Susierra Willson has her hands in many pots, and when she isn’t employing them to treat patients at her massage therapy clinic in the Upper Beach, there’s a decent chance she’s out connecting with the broader community.
Susierra, or ‘Su’, owns Advanced Approaches to Massage on the south side of Kingston Road road between Main Street and Victoria Park Avenue. An award-winning therapist, Willson runs one of the most highly-regarded clinics in the city.
After extensive education and training in Asian and western therapeutic modalities, Willson, along with her business partner with whom she lived with at the time, opened their first clinic on Queen Street east in The Beach in 1990. Their ventured thrived for 12 years, however they parted ways in 2002 and Willson and set out on her own further north on Kingston Road.
Advanced Approaches to Massage, 927 Kingston Road, Upper Beach, Toronto. (Photo Dave Carpenter)
Experience and passion key to getting clinic off the ground:
“I felt like I had tons of energy and threw myself into renovating the place. I also had a lot of friends that helped,” Willson says. “However, financially and otherwise, it was a lot to deal with, building and renovating the place. I had another place I was living in, and I was seeing clients there at the same time while renovating our clinic on Kingston Road. “
Willson, newly independent and fueled by a vision of running her own clinic, went on a tear. “It was crazy. I would wake up after four hours of sleep, get on my stationary bike and ride in the middle of the night. It was exciting, and I couldn’t dispel all that energy by just meditating.”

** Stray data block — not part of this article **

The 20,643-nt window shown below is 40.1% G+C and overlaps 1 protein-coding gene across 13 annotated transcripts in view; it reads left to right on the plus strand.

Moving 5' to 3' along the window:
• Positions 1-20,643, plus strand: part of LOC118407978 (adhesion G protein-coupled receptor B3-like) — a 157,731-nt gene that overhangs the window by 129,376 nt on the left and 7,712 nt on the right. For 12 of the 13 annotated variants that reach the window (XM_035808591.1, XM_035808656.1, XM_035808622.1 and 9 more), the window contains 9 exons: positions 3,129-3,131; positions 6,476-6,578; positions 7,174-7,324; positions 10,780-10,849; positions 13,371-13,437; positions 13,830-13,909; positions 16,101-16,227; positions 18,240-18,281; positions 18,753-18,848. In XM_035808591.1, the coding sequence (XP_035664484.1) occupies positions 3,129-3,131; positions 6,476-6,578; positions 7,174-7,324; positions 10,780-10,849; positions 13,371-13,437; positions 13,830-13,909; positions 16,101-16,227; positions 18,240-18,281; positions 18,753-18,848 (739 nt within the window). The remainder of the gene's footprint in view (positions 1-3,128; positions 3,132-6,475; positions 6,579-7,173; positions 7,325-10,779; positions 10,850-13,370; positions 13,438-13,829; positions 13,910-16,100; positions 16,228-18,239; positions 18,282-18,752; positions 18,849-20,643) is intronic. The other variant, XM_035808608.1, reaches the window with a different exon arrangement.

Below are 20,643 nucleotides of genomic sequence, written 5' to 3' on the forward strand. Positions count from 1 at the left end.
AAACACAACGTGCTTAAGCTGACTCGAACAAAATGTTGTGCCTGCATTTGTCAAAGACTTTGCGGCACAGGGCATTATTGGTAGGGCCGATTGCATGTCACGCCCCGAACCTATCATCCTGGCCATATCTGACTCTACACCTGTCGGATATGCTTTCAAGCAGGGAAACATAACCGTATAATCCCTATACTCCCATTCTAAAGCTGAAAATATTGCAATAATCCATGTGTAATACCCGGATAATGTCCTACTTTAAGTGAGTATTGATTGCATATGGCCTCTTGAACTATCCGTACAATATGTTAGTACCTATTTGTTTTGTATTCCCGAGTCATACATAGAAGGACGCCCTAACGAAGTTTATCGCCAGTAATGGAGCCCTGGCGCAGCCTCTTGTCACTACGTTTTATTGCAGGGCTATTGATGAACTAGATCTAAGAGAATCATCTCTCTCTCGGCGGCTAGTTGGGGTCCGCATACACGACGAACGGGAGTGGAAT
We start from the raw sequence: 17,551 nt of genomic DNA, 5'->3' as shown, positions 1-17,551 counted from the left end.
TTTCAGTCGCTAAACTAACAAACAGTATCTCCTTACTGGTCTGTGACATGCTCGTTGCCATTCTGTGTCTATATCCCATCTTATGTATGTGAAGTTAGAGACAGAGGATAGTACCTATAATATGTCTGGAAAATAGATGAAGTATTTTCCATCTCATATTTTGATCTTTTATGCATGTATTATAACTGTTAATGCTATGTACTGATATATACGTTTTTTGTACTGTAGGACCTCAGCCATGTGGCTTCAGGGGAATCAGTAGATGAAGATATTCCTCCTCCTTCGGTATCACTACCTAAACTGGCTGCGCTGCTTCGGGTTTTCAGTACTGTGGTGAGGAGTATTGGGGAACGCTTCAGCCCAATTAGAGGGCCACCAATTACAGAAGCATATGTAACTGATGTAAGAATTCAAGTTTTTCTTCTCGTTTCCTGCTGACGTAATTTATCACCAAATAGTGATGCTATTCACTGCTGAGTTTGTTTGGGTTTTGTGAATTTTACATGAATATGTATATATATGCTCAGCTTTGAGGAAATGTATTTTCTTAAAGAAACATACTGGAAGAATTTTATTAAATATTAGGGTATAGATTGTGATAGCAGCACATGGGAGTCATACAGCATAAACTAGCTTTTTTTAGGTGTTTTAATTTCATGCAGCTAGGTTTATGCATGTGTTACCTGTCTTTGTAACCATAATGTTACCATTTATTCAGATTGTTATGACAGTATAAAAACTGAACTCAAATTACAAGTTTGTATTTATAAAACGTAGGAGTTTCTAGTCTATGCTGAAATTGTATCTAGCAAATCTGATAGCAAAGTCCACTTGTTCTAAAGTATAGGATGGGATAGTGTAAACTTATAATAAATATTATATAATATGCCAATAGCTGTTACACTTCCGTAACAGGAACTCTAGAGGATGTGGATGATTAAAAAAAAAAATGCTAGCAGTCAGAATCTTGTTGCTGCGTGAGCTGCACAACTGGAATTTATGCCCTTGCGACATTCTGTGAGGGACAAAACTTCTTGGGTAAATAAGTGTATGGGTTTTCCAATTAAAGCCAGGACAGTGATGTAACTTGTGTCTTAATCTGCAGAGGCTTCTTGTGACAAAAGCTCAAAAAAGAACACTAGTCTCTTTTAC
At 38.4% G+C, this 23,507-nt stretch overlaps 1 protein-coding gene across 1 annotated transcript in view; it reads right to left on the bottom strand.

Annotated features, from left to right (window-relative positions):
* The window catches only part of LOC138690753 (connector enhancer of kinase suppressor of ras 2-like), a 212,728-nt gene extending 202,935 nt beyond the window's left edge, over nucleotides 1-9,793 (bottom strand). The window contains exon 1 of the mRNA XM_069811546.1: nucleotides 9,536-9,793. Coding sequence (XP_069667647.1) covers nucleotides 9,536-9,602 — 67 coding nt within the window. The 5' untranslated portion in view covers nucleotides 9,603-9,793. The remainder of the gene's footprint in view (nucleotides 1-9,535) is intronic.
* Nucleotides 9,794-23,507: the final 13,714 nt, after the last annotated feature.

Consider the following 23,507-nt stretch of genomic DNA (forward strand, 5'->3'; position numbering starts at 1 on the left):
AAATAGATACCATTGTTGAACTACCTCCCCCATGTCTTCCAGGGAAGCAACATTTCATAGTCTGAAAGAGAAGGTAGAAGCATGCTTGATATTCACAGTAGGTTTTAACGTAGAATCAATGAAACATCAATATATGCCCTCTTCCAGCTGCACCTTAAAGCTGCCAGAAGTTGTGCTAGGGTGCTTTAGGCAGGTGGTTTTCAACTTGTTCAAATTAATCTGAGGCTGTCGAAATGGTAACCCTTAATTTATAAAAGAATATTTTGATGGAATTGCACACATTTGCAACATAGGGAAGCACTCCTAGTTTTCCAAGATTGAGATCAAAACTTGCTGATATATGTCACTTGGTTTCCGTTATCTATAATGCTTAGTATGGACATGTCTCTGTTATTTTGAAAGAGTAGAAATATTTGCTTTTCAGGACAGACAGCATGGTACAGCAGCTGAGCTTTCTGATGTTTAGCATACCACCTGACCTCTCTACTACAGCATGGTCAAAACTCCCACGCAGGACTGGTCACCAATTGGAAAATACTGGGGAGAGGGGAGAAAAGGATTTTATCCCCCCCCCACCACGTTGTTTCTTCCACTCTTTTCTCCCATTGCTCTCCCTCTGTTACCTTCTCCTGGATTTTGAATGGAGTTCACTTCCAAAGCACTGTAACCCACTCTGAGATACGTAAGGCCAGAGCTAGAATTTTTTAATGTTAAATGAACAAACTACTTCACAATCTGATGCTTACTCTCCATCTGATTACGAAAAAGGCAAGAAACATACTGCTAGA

Willson says co-running that first business laid the foundation for her success in launching and growing Advanced Approaches to Massage, yet not without an emotional cost. “I thought, ‘okay, well, I know how to do this,’ but some of the people that you expect to follow you don’t, so there’s a lot of grieving about that,” she says.
Su and front desk assistant Stephanie. (Photo Dave Carpenter)
Connecting with local community critical to business’ success:
Willson persevered, and eventually established her clinic in the early 2000s, connecting and forming relationships with fellow small business owners along the Kingston road strip, and started attending Kingston Road Village Business Community meetings. The now defunct Mr Slate Sports Bar pool hall and restaurant that served as their headquarters.
“We had a little room that we met in with this really long table where we’d have our meetings” Willson says. “It was great.”
Subsequently, Willson also helped start The Beaches Professional Women’s Network and a Beaches business networking group over the last decade-and-a-half. Willson credits the various networks she’s involved with as invaluable toward connecting with the local community and growing Advance Approaches to Massage Therapy into the thriving business it is today. Further, at the bustling annual Kingston Road Village Artwalk and Street Festival in June, Willson opens her clinic’s doors to the public and holds ‘Ask The Expert’ sessions. Willson usually has a massage chair set up at the front of the clinic, where anyone can receive a quick treatment and learn more about the bodywork therapies she and her staff offer to treat treat their individual health issues.
Su providing a treatment at the clinic. Photo by Dave Carpenter
A handpicked team:
Willson employs a team of handpicked, highly-skilled therapists, trained in various modalities and treatments that focused on deep-tissue work; these include Shiatsu, Thai massage, and energy-based work such as Reiki, a Japanese-based alternative medicine aimed at promoting both physical and emotional healing.
At the end of the day, Su strives to create a welcoming and positive space for her clients first and foremost.
“It’s all about connecting,” she says. “With the community and our clients.”
“Part of my Dharma is connecting with people in the neighborhood. I really feel that strongly. I really love it. I just believe in it. “
Treatment room at Advanced Approaches to Massage. Photo Dave Carpenter.